This morning we went to a Lutheran church service (given in English) at the Church of the Redeemer in Jerusalem’s old city. We walked through the old streets full of merchants selling their souvenirs. I’m trying to gauge prices for items I want to buy for people at home. We walked to a small lunch spot for falafel and some of the best humus I’ve had.
We then went to the office of Rabbis for Human Rights (RHR), a watch group established on the ideals of Judaism as the founders saw them. The founder that spoke to us was raised in Pennsylvania surrounded by the idea that Judaism is about universal compassion and justice. The Israeli declaration of independence calls for equality for all people, regardless of race, religion, gender, etc; the RHR tries to see where Israel has succeeded or has not yet succeeded on these grounds. The declaration implies to me that the State of Israel was founded around the Jewish people, not the Jewish religion. I just realized also that the 1/8th rule applied for Israeli citizenship (based on the 1/8th rule used by the Nazis) allows for a diversity of people, as not all those killed in the Holocaust were practicing Jews. But I digress. Back to Rabbis for Human Rights.
According to the man who spoke to us, RHR was started during the first Intifada because the state of Israel seemed to be interested only in supporting the laws of the Shabbat and the dietary laws. The founders of RHR were interested in creating a Rabbinic presence to stand up on real issues. As he said today, true Zionism should be about creating not just a militarily strong nation, but a morally strong nation. RHR tries first to work within the democratic system of Israel’s parliament (which is arguably stronger than our own as a democracy) to affect change in policy, but is certainly not limited to that. They do fieldwork, go through courts and practice civil disobedience if need be. Talking about his work against Israeli home demolition of Palestinian houses, he said, “As a man sworn to uphold the Torah, there is no choice but to stand in front of the bulldozer.” Inspiring. He went on to say that we expect justice and mercy from God, but we are in no such place if we do not practice these tenants to the best of our abilities ourselves. He also said that the majority of both the Palestinian population and the Israeli population say that they want peace and a solution, but believe that the other side does not. This is clearly because there are limited images of each side to the other besides the extremists (the Shas and Hamas). Quick side story about this guy: he saw a young Palestinian man by the Separation wall being beaten by the IDF, and felt called as a Jew, Rabbi and Zionist to go to him and bear witness to the injustice. He walked through tear gas to the young man, who was strapped to a car’s windshield while being beaten, but was then grabbed by another soldier by the neck and head butted, being told “You’re under arrest! You’re under arrest!” He was then handcuffed and held on the hood of another car. Fortunately, the media was there and it became international news in journals including Newsweek. The young man was later reported to have said, “I was being beaten but then a tall man with a beard and Kippah told me not to be afraid.” Now that young man, wherever he is, knows that there are good Jews in the world. The Torah says something along the lines of, “if you change the life of one man, it’s like changing the world.”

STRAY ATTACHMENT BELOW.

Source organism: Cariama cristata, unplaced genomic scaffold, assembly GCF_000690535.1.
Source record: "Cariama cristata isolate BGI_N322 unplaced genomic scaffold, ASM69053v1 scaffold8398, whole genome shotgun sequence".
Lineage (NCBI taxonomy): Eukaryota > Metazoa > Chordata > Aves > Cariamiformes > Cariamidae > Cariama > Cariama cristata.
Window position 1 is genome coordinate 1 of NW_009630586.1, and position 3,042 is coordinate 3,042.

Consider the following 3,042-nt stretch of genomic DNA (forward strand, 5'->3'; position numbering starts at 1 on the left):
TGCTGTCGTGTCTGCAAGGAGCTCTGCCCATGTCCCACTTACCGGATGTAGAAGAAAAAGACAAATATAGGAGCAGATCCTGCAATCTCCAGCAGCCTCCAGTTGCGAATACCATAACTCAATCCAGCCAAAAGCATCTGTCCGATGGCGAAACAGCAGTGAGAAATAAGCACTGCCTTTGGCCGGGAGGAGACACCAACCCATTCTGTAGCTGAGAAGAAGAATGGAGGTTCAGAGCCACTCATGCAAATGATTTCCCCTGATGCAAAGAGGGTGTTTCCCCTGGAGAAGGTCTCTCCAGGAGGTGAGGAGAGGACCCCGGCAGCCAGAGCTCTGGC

Final quotation of the day: “In a democracy, some are guilty, but all are responsible.”-Rabbi Herschl
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